Cerebrum Winter 2022

A vicious cycle is likely to occur. In trying to cope with stress, people begin to use drugs, thinking this will alleviate their negative mood. But during extended stressful periods, occasional self-medication readily escalates to regular use. This boosts output of stress- related hormones and neurotransmitters, contributing to heightened stress responsivity and negative emotional states, which in turn increase the motivation for continued drug use. Even individuals maintaining drug abstinence prior to Covid were at great risk for relapse during the pandemic, since withdrawal is dominated by negative affect and activation of the stress and anxiety systems that contribute to drug-craving. The Vulnerable Brain A particularly challenging dynamic of the pandemic has been the lack of in-person socialization for children and adolescents. The human brain has evolved to maximize social interaction and connectivity, which are dependent on the precise orchestration of complex neurodevelopmental processes. Forced isolation, lack of peer support, and minimal teacher oversight created a perfect storm for heightened stress and risky decision- making. Although restrictions have eased considerably with new variants, the support of peers and schools that is a central part of children’s daily lives, could disappear again. Friendships, cliques, sports, and extra-curricular activities may again be fundamentally altered. An entire social structure might once more be disrupted. For many children, school is the only predictably safe and nurturing place in their lives. In the 2020 academic year, they were uprooted from this stabilizing force and required to attend school virtually. We know from developmental neurobiology that the adolescent brain is uniquely vulnerable to addiction due to a genetically programmed increase in risk-taking and anxiety-related behaviors driven by the amygdala, coupled with a relatively immature “executive” cognitive control center in the brain (the prefrontal cortex), which does not reach full maturity until the third decade of life. Differences in the development of executive versus emotional networks in the adolescent brain make adolescents more sensitive to rewarding and stressful stimuli than adults . So, as challenging as Covid lockdown was for most adults, it was more difficult and neurobiologically perilous for most teens. Significant neurodevelopment continues well into adolescence, as is evident in various brain structures. Particularly relevant to stress, social connectivity, and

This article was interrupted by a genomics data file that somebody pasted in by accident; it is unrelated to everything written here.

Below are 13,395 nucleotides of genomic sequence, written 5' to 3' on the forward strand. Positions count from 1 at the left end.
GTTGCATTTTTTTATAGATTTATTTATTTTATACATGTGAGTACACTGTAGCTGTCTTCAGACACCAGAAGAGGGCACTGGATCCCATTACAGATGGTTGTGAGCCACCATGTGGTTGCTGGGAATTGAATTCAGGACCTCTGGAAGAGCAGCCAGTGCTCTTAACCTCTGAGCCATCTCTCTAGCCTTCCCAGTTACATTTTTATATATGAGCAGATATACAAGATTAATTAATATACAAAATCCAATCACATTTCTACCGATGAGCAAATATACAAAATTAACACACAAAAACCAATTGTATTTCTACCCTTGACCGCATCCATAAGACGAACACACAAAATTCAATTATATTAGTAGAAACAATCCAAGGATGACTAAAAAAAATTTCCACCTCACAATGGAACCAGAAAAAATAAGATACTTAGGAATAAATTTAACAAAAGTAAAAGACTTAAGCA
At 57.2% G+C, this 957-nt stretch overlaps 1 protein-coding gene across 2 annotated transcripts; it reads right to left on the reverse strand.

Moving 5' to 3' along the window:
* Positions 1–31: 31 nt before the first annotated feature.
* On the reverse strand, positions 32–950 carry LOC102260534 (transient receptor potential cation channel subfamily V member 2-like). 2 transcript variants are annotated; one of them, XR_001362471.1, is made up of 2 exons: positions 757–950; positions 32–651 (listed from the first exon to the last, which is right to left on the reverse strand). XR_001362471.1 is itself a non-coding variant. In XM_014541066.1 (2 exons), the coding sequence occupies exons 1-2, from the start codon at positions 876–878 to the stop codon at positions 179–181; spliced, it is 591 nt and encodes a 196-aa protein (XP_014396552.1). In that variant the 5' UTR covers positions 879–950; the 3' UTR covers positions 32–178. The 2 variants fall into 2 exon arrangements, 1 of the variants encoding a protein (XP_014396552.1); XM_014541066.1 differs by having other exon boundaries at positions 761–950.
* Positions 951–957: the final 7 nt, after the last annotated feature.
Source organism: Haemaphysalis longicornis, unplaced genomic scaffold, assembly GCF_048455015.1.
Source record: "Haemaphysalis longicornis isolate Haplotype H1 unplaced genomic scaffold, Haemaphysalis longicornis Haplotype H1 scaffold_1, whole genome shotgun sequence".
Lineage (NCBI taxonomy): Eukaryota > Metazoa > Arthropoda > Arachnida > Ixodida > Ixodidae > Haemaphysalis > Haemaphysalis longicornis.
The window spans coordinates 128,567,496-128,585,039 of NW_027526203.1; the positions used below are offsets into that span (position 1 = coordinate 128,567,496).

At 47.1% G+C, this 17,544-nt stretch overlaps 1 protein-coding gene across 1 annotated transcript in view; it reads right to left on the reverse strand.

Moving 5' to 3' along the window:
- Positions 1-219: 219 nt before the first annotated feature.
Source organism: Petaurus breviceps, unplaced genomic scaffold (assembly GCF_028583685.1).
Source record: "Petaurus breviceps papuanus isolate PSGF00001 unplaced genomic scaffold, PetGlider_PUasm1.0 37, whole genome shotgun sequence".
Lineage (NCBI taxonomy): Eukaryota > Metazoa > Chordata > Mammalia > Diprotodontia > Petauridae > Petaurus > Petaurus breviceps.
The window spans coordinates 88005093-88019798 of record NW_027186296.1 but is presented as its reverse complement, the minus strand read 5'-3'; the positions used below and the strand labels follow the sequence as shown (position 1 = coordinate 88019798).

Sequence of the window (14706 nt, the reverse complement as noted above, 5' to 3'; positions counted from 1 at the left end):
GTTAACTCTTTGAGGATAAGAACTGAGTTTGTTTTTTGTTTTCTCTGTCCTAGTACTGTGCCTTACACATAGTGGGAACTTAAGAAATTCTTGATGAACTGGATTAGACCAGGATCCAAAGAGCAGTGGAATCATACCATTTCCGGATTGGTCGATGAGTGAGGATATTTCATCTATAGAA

addiction is the profound functional and structural maturing of the amygdala, prefrontal cortex, and ventral striatum. For instance, activation of the ventral striatum in response to reward (including social reward) is stronger in adolescents than in adults and children, which parallels the adolescent maturation of the dopamine system. Adolescence is also a period of enhanced activity in the hypothalamic-pituitary-adrenal (HPA) axis—the neuroendocrine regulator of stress—and hormone levels following puberty enhance the stress response and increase the motivation and value of reward. Another critical maturation process during adolescence is in amygdala- prefrontal cortex connectivity , a key neural circuit for the generation of negative affect and its regulation. The peak in social drive that occurs during adolescence coincides with this period of prefrontal cortex-amygdala maturation. Adolescence is a sensitive period of enhanced amygdala reactivity when emotional stimuli, stress, and social interactions are extremely important. It should be emphasized that this period is also characterized by a relatively immature prefrontal cortex that is responsible for cognitive function. Indeed, cognitive control via inputs from the prefrontal cortex to the amygdala does not fully mature until early adulthood, leaving the ability of the prefrontal cortex to inhibit amygdala activity significantly low during adolescence. Stress further weakens this moderating process. Altogether, the neural signatures of adolescence parallel heightened reward sensitivity, stress sensitivity, and risk-taking as compared to other age groups. It’s not


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